March 4, 2016

Graduate Students: Make the Most of Career Services


Graduate school is an investment with a high return. It can pay off in career advancement, increased earnings, or even the opportunity to change careers entirely.

However, to really attain these goals, students must take advantage of all the resources their schools have to offer – especially the career services office. The professionals that work in career services are there to help students edit their resumes, practice for interviews, network with alumni, and connect with employers.

However, these career services employees are often busy because they support students from all over the school. So, you may need a little help getting the most out of your school’s career services office. That’s why I’d like to offer a few tips to help you do just that:

1. Compile Your Accomplishments

You’ve been working hard over the past few years, and it may be difficult to remember all that you’ve accomplished. Review your transcripts, internship evaluations, and course syllabi to identify notable presentations, research projects, or programs you participated in.

Once you have a list of accomplishments and experiences, a career services professional can help you condense the list into a series of attention-grabbing bullet points for your resume. That’s the first step in crafting your professional identity.

2. Update Your Resume and Cover Letter

Many career services offices provide sample materials on their websites, and you can use these samples as guides to help you update your resume and/or write a cover letter. Add your most recent internship or job experiences to your resume, make sure your bullets are aligned, and ensure that all dates are correct. Career specialists can then spend more time critiquing the context of your materials instead of making minor formatting adjustments.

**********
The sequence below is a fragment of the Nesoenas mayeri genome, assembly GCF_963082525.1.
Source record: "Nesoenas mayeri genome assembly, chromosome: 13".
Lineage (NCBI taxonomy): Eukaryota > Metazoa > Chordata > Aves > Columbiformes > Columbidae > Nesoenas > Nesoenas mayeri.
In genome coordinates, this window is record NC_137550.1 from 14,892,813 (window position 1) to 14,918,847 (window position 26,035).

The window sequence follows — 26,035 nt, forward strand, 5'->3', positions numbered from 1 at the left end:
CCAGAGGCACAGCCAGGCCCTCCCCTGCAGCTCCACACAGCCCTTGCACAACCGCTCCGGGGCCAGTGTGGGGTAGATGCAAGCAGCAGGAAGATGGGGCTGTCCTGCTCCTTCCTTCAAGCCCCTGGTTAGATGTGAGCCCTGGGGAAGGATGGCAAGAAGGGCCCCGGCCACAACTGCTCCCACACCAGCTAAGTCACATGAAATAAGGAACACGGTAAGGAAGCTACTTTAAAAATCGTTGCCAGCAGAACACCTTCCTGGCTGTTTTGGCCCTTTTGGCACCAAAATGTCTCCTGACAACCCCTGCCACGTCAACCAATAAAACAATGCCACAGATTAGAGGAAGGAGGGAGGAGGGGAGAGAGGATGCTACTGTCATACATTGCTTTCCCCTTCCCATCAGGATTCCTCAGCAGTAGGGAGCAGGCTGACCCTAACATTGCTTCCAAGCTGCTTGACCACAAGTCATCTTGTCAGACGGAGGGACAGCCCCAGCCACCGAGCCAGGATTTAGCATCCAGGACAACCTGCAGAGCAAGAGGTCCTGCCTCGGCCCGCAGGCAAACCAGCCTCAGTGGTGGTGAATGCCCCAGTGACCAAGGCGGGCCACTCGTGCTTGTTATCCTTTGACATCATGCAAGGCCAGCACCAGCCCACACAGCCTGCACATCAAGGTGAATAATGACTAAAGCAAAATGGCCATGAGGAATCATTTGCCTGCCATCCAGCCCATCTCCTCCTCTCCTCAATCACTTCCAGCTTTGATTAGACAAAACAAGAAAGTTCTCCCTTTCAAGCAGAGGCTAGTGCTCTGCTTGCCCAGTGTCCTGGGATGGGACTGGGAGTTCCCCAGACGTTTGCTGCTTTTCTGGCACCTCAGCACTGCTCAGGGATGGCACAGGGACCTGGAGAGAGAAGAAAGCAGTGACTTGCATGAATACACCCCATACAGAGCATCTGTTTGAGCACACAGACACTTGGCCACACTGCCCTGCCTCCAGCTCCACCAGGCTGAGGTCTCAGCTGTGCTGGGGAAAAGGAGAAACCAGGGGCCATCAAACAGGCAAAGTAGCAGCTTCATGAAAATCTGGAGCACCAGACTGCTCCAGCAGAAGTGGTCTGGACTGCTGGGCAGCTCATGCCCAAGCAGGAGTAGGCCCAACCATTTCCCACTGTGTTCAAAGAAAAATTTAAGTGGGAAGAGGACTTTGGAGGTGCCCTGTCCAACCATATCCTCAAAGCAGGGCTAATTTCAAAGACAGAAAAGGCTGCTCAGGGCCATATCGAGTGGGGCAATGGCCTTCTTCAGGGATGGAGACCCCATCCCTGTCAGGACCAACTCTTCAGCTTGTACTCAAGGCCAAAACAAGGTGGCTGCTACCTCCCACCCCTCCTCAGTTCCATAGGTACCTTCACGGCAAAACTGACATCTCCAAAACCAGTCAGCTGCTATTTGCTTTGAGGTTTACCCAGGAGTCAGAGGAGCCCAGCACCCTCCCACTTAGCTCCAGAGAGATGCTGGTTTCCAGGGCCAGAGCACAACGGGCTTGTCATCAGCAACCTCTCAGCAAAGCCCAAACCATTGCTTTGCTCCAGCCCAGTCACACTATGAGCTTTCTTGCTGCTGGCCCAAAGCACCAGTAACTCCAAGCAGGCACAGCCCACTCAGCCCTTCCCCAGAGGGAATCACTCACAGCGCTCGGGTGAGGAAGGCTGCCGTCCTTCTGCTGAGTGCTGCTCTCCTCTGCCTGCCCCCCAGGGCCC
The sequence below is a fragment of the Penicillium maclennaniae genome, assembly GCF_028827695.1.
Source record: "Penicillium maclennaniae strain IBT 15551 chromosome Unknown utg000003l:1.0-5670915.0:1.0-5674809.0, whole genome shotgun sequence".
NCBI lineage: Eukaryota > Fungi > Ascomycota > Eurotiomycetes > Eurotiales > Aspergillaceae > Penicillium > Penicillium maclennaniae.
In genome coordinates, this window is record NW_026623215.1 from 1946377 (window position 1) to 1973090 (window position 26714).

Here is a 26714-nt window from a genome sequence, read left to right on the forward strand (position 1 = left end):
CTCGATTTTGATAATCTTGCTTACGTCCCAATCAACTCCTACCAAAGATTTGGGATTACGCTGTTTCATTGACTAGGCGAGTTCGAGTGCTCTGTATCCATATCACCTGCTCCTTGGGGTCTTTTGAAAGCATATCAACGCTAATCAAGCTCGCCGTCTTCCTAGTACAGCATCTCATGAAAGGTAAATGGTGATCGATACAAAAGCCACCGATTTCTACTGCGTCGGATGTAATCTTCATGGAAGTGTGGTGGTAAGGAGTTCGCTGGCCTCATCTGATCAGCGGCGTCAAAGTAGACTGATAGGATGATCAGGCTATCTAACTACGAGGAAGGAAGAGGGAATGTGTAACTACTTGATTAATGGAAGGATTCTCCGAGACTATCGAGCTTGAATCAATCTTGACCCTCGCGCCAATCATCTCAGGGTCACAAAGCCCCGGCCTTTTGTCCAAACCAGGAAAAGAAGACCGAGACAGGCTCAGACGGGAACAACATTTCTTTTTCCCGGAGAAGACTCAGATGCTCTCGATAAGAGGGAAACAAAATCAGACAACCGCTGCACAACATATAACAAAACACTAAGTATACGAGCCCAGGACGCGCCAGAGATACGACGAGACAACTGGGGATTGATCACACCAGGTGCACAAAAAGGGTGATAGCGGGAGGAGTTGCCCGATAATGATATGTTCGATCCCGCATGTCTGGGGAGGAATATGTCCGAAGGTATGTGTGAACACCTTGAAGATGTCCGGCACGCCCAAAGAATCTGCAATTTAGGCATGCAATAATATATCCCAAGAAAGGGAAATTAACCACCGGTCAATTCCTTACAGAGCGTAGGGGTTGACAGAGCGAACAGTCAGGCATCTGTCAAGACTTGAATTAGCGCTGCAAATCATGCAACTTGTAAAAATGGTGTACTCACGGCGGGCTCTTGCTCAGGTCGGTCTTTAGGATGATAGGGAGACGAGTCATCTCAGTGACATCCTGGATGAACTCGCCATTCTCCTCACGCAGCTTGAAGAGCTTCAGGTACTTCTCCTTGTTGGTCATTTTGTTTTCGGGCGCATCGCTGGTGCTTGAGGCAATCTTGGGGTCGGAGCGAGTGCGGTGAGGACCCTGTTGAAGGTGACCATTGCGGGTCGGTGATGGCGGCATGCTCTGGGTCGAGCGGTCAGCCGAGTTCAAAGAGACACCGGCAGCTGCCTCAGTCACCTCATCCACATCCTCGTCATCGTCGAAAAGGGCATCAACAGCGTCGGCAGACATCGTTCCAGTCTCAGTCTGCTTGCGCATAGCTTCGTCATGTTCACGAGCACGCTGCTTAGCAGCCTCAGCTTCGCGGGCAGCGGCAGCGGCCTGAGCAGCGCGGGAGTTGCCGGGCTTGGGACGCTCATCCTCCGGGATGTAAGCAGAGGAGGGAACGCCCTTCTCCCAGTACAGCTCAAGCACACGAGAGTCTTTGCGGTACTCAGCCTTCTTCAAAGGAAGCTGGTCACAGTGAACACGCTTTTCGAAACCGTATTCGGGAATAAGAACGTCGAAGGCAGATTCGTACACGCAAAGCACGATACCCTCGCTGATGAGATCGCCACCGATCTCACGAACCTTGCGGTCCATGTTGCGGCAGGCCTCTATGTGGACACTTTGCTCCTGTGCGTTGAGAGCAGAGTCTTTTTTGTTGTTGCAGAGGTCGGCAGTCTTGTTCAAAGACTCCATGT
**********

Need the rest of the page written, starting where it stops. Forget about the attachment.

If you have a specific position in mind, take a copy of the job description to your appointment so the career specialist can help you target your resume toward that position.

3. Practice Your Interviewing Skills

BudsSchedule mock interviews and take them seriously. The more you practice the entire interview experience, the more natural it will feel. Wear professional attire to your appointment and ask the career specialist to record the interview. You’ll receive feedback on both the content of your interview and your professional appearance. Reviewing the recording of the interview will help you determine your strengths and identify areas you can improve upon.

4. Attend Career Events

Take advantage of career fairs, alumni panels, and other career-related events offered by the career services office. As a student, you have access to resources that professionals in the job market don’t. Attending these events will help you understand what employers are looking for, and you’ll get the chance to explore new fields and industries that you may have never considered before.

5. Stay in Touch

Stay in touch after you graduate. Many career services offices offer a certain number of career appointments to alumni. Look into whether or not your school’s career services office extends this option, and take advantage of the services if it does.

The office may also facilitate networking opportunities between alumni and students, so be sure to share your contact information and let the career specialists know you’d like to participate in any networking opportunities that arise.

Very few students – whether undergrads or graduates – take full advantage of their schools’ career services offices. That’s unfortunate, because there’s really no resource quite like a career services department.

Don’t leave school without getting the most from your career services department. It could be the difference between a rocky start to your career and an exciting leap into a brand new world.

Read more in Career

Tavi Sookhoo is a licensed social worker and career counselor specializing in dropout prevention and job placement. She supports the development of career readiness curriculum and coordinates career services for several training programs. She earned her MSW from Columbia University and currently writes for the [email protected] blog.